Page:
How the NFL's leading receiver, the 49ers' Deebo Samuel, became more than a gadget guy

SANTA CLARA, Calif. -- San Francisco 49ers wideout Deebo Samuel has amassed plenty of his 490 yards this season on big plays. But to fully grasp why Samuel is the league's surprise receiving leader through four weeks, take a closer look at two catches that gained just 28 of those yards in a game the Niners didn't even win.

During San Francisco's 30-28 loss to the Green Bay Packers on Sept. 26 at Levi's Stadium, Samuel made the first of those two catches with 8:39 left in the third quarter, picking up 16 yards on third-and-9 at Green Bay's 9. The second came on third-and-10 at the Packers' 24 and went for 12 yards. Both receptions led to Niners touchdowns.

For Samuel, those catches weren't just important for the team, they were also a form of on-field validation.

Why? Because they came on "swirl" routes, also known as a "corner curl," in which the receiver makes it look like he's running to the corner but curls back toward the line of scrimmage. Samuel has wanted to sharpen those routes since he arrived as a second-round pick in 2018.

Because it's such a staple of coach Kyle Shanahan's offense, Samuel spent the offseason working relentlessly to graduate from versatile gadget guy to all-around athlete capable of beating defenses in every way imaginable.

When Samuel caught the 16-yarder, he was wide open but had to climb the ladder to haul it in. On the other catch, he had Packers cornerback Jaire Alexander draped all over him, perhaps cognizant of the route from the previous connection. Samuel, who was the fourth read for quarterback Jimmy Garoppolo on the play, shortened the route and then lived up to his nickname to outmuscle Alexander for the ball.

"We call that play almost every day at practice and that route is never thrown," Samuel said. "It just so happened to come. ... That's probably one of the hardest routes to run. I don't like running it but it's part of the playbook."

In addition to leading the NFL in receiving yards, he is first in yards after the catch (266) and fifth in yards per reception (17.5). Those 490 receiving yards are the second-most through four games in 49ers franchise history, trailing only Jerry Rice's 522 in 1995 and the most by any wideout in the NFL through four games since Julio Jones in 2018.

And though Samuel has a pair of long touchdown catches (79 and 76 yards) boosting his fast start, it doesn't feel like a fluke because he's evolved into a more complete player.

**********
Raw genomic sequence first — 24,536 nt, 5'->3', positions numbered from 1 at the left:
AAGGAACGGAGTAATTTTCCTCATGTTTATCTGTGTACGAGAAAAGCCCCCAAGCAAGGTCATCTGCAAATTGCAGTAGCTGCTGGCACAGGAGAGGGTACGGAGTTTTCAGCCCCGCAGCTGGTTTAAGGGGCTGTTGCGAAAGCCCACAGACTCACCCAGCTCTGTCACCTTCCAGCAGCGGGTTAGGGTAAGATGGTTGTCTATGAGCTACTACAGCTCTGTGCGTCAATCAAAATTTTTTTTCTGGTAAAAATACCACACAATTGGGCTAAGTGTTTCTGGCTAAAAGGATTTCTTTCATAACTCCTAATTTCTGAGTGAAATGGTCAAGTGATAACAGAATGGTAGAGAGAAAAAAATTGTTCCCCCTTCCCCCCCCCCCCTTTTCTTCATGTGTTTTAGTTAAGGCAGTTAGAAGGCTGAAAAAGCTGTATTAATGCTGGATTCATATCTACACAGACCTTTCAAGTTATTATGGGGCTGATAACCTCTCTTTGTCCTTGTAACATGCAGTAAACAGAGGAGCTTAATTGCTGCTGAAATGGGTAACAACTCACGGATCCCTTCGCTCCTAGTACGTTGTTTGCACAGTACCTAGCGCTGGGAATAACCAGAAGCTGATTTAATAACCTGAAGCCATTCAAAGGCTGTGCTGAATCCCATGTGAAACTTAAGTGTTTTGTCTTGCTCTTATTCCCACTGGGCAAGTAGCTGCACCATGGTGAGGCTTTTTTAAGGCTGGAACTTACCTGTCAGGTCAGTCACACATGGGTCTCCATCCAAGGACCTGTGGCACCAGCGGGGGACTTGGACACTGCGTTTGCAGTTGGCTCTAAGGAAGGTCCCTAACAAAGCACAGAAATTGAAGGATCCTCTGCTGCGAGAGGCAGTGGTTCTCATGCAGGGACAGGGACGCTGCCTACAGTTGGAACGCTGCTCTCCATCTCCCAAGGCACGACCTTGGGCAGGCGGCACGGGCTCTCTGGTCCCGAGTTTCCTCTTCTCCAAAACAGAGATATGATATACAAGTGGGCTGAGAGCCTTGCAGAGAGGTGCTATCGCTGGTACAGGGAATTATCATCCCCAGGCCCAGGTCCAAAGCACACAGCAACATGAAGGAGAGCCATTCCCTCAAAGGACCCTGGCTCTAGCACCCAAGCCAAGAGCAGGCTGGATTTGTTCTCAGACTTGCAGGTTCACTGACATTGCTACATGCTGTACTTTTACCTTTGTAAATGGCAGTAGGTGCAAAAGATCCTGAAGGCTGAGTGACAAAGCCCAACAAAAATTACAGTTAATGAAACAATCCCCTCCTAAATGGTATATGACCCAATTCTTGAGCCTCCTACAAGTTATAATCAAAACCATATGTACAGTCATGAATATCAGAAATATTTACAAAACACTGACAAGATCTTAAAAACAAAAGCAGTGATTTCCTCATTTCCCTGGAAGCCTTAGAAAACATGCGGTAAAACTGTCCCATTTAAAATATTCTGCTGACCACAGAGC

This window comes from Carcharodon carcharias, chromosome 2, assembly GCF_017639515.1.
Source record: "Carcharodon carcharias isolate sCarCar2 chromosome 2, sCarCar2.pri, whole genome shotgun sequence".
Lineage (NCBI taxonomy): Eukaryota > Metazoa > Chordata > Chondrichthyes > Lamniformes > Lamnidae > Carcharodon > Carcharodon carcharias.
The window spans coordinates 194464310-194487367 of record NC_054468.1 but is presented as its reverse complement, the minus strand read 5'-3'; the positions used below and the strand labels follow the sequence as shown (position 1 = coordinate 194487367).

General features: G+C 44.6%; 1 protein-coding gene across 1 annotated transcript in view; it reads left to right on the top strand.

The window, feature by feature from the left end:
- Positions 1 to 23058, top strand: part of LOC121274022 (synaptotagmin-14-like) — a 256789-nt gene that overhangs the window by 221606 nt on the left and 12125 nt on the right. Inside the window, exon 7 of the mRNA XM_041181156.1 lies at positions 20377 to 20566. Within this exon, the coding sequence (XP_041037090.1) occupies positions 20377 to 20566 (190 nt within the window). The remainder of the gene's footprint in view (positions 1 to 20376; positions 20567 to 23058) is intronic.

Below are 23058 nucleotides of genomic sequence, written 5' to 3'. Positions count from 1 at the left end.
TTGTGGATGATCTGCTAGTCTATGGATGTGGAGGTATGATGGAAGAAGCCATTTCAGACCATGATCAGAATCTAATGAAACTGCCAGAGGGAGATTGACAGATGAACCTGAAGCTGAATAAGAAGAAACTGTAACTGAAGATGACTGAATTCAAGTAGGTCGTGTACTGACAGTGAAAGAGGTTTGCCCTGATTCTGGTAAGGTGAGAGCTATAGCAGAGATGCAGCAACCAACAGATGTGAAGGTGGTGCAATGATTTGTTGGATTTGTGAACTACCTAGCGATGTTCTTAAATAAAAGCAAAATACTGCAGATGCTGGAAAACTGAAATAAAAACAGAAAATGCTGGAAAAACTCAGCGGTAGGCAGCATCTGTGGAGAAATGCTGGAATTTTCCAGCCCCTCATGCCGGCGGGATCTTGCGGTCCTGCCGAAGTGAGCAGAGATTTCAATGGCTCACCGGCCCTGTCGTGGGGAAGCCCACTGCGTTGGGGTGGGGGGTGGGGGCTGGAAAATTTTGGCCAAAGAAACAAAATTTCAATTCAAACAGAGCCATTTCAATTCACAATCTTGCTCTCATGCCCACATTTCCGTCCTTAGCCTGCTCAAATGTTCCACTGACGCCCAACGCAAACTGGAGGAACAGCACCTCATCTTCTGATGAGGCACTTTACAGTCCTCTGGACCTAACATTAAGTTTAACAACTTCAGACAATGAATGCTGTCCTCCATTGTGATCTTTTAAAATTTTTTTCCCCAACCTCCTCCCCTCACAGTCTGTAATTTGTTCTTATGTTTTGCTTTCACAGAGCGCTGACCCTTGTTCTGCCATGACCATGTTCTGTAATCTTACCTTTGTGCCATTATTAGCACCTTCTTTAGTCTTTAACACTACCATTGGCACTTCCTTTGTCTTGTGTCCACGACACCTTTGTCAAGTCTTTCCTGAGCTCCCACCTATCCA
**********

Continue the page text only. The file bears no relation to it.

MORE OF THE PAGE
"It's a very cool thing to watch because Deebo's a player that if you take the time and you're able to show him exactly what you want, he is willing to do whatever it takes to improve upon it," offensive coordinator Mike McDaniel said. "And it's your job as a coach to best articulate that through film to show him how he can get better. I know he wants to be great. And the best thing about him is he is not satisfied. He's been able to really expand his route tree. ... He's expanded the way that we've been able to get him to the ball."

The expansion of Samuel's game is no accident. In fact, it's two years in the making. Last year, Samuel hoped to return for his second season in better shape, so he'd be better equipped to handle all that the Niners asked of him as a rookie. Because the 49ers use pre-snap motion at one of the highest rates in the league, Samuel was almost always on the move and would often find himself struggling to stay on the field without breaks.

Samuel was on track toward for better fitness until breaking his foot during a June 2020 workout in Nashville with teammates. After the season started, Samuel suffered a pair of hamstring injuries that limited him to seven games. Before departing for the offseason, Samuel sought counsel from Shanahan and receivers coach Wes Welker.

Welker challenged Samuel to train in a way that would wear him out and then keep going, thus bolstering his wind. Samuel accepted the challenge, spending the offseason at House of Athlete in Weston, Florida, a facility owned by former NFL receiver Brandon Marshall. The five-days-a-week work would start with some early morning running on a track followed by weightlifting and then another running session. Samuel even did hot yoga twice per week. For on-field work, Samuel would hop over to Receiver Factory in South Florida, working with the likes of Stefon Diggs, Jarvis Landry, Justin Jefferson, Emmanuel Sanders and others.

"It was just doing everything possible to come back in better shape and just be the best version of me I can," Samuel said.

When Samuel returned to the Bay Area, he was clearly more fluid in and out of breaks, particularly on deeper routes. Once limited to mostly short passes, handoffs and intermediate, in-breaking routes, Samuel now finds himself running a full route tree. He's been targeted 42 times, tied for fourth-most in the NFL and his 33.3% target share on routes run ranks fourth among receivers with more than 25 routes run.

While Samuel is still getting plenty of opportunities to catch and run near the line of scrimmage, his air yards per target is up to 7.9 from 2.36 in 2020. He's been targeted 15 or more yards down field 10 times after he'd had 20 such targets in his first 22 NFL games.

Samuel's knack for playmaking even has 49ers defenders taking a peek when the offense is at work, wondering what Samuel might do next.

"Deebo is a very special, unique player," linebacker Fred Warner said. "He's built like a running back, he runs like a running back but he's a receiver. He attacks the ball like a receiver, he can make plays down the field like a receiver. Especially in our type of offense, you can use him a lot of different ways. Maybe there's people who are used similarly but they're not Deebo."